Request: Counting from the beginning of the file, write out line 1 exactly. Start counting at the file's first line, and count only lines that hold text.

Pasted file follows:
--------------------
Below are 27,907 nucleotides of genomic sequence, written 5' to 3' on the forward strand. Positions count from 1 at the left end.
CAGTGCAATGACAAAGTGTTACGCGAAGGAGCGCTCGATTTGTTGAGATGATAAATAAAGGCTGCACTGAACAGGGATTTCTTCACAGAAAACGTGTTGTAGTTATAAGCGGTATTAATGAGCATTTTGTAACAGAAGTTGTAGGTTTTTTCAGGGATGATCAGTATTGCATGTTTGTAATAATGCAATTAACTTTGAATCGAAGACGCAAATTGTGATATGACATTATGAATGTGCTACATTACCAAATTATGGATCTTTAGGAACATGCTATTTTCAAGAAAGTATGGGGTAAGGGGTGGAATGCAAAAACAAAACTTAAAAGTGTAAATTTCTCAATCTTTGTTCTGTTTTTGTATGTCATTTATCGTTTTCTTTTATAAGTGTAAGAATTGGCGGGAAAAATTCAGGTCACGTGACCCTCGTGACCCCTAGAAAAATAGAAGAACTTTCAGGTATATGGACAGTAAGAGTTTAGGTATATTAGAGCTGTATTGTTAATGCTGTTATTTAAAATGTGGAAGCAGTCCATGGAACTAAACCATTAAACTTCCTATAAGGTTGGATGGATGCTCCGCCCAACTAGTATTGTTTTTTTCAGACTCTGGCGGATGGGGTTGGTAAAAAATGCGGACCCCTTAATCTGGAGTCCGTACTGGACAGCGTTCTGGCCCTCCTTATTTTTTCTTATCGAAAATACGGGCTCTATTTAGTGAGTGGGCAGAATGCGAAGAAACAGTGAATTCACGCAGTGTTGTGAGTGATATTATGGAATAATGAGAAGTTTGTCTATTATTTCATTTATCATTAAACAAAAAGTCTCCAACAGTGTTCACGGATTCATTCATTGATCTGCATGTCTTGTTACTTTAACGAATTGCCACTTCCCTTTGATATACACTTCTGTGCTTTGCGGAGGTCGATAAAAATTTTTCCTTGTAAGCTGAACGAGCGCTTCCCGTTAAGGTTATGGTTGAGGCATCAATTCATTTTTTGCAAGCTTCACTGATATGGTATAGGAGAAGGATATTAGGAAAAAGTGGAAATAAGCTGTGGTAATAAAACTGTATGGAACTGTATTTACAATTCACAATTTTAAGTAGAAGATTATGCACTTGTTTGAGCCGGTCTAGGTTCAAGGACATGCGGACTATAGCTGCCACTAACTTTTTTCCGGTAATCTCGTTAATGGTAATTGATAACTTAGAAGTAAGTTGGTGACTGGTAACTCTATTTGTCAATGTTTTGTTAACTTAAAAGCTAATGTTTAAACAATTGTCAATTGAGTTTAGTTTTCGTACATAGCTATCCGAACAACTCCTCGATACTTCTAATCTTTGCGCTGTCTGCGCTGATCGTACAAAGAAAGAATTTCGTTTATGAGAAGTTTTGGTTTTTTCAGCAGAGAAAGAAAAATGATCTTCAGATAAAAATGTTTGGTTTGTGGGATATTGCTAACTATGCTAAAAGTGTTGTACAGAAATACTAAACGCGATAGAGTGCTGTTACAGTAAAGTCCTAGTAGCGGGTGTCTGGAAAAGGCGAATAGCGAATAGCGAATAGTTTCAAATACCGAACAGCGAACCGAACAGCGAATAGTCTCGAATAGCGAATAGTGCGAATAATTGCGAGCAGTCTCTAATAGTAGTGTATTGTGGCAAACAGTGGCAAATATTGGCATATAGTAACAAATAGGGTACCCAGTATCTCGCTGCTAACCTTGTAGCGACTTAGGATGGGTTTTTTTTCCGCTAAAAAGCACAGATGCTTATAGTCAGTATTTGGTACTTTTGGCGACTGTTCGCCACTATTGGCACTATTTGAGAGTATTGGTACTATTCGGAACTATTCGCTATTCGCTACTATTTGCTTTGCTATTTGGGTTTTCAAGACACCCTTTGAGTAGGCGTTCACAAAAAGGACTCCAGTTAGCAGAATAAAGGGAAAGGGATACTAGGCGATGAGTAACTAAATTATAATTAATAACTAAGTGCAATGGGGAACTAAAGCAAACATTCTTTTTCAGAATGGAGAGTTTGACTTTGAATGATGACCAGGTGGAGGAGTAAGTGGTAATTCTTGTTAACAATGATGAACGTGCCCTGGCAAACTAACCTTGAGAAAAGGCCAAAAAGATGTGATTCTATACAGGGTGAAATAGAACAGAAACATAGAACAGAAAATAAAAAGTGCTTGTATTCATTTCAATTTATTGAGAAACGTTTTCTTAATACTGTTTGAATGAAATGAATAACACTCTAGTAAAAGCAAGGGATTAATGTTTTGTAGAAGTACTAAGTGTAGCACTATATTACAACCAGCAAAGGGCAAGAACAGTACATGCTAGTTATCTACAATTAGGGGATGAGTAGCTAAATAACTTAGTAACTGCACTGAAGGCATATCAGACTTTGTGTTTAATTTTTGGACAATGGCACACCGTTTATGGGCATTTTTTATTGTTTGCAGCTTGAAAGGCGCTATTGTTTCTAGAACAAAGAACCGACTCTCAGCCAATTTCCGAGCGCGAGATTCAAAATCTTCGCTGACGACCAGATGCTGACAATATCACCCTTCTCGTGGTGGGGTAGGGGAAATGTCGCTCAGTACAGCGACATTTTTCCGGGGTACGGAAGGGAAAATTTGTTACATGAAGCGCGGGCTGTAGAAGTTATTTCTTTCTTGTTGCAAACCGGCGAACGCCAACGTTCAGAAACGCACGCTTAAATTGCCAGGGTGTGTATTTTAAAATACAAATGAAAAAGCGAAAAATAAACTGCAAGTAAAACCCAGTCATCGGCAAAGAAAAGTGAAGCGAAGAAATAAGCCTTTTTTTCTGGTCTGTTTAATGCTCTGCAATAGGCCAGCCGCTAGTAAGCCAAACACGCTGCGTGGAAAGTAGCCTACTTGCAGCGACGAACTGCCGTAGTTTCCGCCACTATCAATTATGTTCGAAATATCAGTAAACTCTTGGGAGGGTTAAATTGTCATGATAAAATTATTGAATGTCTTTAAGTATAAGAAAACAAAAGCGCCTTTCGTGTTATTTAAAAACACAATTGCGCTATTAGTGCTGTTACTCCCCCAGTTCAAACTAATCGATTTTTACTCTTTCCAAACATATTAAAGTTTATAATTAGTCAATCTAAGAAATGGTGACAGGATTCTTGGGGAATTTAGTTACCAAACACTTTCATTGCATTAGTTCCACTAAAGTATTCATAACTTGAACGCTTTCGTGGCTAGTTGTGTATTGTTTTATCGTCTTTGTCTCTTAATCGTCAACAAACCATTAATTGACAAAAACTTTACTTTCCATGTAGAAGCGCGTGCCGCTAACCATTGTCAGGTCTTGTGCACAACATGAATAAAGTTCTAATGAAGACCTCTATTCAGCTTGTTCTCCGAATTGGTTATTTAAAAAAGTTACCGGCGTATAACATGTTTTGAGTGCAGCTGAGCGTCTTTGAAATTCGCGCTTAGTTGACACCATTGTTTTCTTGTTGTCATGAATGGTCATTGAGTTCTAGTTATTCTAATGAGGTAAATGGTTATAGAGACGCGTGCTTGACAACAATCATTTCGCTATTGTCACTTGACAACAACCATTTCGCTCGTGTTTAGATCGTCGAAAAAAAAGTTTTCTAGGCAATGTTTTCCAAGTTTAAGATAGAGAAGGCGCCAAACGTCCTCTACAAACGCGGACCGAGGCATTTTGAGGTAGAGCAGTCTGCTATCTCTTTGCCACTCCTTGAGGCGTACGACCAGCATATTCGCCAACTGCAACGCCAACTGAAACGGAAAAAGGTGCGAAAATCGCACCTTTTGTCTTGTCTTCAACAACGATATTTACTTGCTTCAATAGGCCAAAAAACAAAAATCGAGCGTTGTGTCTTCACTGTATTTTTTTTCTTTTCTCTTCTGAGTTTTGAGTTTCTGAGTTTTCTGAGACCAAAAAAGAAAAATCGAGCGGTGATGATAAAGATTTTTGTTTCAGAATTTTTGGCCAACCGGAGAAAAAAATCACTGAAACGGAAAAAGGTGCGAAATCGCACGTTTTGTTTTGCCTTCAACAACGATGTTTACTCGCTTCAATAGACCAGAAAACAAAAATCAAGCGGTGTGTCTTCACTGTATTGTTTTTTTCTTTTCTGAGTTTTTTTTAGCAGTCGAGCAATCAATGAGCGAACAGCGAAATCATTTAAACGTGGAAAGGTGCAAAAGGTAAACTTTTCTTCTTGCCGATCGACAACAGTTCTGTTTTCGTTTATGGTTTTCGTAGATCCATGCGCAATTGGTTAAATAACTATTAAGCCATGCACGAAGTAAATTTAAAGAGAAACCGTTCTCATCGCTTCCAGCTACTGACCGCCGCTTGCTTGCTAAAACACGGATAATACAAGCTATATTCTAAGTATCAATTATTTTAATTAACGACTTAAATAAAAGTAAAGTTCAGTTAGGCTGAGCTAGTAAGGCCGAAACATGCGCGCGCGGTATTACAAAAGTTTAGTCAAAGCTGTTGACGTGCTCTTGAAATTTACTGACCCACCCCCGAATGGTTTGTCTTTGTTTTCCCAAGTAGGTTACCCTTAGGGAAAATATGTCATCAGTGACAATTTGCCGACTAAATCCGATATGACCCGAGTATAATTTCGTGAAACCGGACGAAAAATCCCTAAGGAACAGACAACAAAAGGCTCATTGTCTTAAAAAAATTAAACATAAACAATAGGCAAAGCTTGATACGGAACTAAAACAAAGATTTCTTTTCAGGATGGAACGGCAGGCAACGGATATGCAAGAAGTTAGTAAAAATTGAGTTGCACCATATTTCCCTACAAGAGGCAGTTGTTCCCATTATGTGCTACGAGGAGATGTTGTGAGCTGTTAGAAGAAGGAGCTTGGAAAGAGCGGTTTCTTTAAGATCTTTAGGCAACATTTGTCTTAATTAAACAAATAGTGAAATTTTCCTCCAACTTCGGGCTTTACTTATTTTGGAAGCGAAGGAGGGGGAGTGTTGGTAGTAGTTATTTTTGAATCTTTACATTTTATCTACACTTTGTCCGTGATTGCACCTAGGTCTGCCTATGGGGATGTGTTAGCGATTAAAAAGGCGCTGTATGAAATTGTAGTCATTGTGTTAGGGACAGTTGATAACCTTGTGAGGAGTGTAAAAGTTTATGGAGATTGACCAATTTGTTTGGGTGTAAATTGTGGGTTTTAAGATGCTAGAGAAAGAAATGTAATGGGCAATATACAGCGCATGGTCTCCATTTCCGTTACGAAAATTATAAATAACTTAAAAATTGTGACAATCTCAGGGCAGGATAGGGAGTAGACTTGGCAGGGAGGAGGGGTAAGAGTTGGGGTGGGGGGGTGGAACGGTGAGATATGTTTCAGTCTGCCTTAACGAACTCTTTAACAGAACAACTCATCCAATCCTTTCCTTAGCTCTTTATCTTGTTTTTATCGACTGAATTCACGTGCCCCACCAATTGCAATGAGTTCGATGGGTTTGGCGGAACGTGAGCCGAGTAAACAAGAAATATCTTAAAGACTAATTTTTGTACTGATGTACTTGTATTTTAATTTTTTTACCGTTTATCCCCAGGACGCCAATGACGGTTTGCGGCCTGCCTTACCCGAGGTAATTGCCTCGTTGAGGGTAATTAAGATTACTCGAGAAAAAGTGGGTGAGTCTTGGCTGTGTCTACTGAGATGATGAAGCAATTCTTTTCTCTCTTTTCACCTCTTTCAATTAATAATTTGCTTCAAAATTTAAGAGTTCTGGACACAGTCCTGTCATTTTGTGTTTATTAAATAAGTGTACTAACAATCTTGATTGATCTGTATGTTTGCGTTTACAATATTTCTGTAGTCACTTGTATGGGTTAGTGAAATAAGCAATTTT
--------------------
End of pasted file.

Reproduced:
Below are 27,907 nucleotides of genomic sequence, written 5' to 3' on the forward strand. Positions count from 1 at the left end.